• Receiving a ballot that has already been pre-marked or with shading
  • Any person checking out how a voter is casting a vote (violation of privacy and secrecy)
  • Precinct runs out of ballots (If precinct runs out of ballots, a voter should be allowed to cast votes in next precinct)
  • Precinct runs out of markers
  • Precinct has wrong ballot
  • Suspension of voting for whatever purpose
  • Non-use or unavailability of indelible ink to mark voters who have already voted
  • Premature closing of precincts


Automated Election System Issues

  • No PCOS machine in precinct
  • PCOS machine malfunctions
  • PCOS machine rejects ballots
  • CF card (memory card) malfunctions
  • Brownouts at any time on Election Day at the precincts
  • Unauthorized personnel (non-COMELEC) accessing the PCOS machine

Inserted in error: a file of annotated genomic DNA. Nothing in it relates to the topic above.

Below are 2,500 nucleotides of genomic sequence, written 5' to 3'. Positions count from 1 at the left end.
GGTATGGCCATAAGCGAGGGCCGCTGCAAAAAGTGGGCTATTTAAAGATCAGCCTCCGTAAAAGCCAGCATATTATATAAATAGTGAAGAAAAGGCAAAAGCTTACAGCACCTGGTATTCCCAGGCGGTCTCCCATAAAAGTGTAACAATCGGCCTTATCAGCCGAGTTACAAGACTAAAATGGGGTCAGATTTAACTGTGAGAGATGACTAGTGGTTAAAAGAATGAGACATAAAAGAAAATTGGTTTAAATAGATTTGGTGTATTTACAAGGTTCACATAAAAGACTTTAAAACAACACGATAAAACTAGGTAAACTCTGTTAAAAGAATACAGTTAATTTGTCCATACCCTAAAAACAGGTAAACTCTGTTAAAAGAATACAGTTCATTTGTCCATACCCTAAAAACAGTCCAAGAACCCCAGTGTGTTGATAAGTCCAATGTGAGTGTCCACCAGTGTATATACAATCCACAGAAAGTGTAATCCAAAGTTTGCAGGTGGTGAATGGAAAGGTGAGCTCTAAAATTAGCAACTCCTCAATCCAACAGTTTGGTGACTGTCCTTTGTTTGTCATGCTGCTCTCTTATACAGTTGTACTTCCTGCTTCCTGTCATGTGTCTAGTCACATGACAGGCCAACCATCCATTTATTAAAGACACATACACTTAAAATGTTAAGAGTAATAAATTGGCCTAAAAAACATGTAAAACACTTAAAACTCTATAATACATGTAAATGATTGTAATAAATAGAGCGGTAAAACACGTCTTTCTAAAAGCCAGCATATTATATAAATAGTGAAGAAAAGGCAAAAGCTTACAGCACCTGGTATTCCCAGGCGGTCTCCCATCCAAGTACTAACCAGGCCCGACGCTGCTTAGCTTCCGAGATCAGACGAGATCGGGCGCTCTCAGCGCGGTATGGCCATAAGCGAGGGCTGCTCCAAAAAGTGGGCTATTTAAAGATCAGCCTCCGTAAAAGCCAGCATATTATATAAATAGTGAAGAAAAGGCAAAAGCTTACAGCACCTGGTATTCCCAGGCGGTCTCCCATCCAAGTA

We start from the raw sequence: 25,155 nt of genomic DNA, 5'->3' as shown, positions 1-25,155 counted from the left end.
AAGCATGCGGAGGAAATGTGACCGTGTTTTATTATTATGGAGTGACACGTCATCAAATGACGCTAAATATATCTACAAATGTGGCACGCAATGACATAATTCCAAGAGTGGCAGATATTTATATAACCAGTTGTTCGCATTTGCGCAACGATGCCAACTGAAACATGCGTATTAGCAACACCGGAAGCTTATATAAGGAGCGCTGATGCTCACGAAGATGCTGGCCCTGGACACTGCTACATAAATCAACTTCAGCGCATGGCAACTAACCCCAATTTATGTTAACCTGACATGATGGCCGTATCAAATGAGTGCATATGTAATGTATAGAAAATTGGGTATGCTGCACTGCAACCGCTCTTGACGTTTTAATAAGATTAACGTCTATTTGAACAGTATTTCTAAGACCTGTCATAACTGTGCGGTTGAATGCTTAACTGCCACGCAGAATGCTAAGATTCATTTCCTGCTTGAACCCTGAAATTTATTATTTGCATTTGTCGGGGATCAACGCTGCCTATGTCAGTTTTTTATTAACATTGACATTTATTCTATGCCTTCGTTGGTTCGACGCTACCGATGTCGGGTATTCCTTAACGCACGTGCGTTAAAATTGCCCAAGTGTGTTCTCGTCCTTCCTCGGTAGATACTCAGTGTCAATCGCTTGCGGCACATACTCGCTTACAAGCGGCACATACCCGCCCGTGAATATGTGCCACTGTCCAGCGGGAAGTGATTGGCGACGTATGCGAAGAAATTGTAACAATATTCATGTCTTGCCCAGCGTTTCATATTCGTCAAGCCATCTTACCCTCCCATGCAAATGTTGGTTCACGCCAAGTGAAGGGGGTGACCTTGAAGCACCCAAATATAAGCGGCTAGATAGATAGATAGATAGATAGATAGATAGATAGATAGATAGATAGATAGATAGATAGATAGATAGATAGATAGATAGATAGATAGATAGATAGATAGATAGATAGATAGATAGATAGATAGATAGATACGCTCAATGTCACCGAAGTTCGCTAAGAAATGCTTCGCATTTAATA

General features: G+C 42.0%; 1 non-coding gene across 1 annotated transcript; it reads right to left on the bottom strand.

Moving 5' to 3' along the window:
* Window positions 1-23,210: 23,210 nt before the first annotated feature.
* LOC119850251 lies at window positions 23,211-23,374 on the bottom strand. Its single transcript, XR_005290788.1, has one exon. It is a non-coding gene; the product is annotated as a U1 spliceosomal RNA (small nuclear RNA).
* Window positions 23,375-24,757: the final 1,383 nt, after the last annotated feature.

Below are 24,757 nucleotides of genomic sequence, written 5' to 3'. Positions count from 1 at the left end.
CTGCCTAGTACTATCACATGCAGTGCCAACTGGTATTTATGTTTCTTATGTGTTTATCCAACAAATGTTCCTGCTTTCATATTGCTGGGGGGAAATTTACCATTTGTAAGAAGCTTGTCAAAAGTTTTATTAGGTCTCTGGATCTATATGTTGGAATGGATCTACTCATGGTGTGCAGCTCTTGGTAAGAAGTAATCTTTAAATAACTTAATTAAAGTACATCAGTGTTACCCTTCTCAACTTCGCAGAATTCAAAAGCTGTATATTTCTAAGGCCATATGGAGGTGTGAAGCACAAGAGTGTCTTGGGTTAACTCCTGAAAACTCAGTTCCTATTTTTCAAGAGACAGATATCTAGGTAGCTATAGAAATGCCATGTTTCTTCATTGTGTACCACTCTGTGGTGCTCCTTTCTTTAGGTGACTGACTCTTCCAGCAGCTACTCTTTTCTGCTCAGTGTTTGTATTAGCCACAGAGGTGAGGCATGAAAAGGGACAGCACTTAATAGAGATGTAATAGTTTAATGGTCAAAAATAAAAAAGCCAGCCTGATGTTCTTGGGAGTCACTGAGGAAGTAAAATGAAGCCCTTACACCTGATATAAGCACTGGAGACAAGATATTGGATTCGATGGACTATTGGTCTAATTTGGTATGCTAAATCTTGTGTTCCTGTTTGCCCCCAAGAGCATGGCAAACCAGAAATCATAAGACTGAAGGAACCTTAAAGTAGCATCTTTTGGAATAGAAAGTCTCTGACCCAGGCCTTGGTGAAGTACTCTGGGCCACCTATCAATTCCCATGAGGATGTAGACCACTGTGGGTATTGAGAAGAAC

• Stealing or destruction of the PCOS machine


Election Violence

  • Unauthorized presence of armed military or police personnel
  • Unauthorized presence of unidentifiable armed persons (private armies, militias)
  • Fighting in precincts, polling centers and canvassing centers
  • Any physical  attack or threat of physical attack against any teacher or official authorized by the COMELEC, or against any voter, any group of voters, any candidate, or supporters of any candidate or party


COMELEC: Prohibited acts on Election Day

  • Campaigning
  • Selling, furnishing, offering, buying, serving or taking intoxicating liquor
  • Giving, accepting free transportation, food, drinks and things of value
  • Soliciting votes or undertaking any propaganda for or against any candidate or any political party within the polling place or within thirty (30) meters thereof
  • Voting more than once or in substitution of another
  • Holding of fairs, cockfights, boxing, horse races or other any other similar sports
  • Opening of booths or stalls for the sale, etc., of merchandise, or refreshments within a radius of thirty meters from the polling place

The campaign is backed by Smart Communications , the technology partner of BlogWatch #juanvote social media coverage.


Thanks to Smart Communications for the internet connection and livestreaming video support.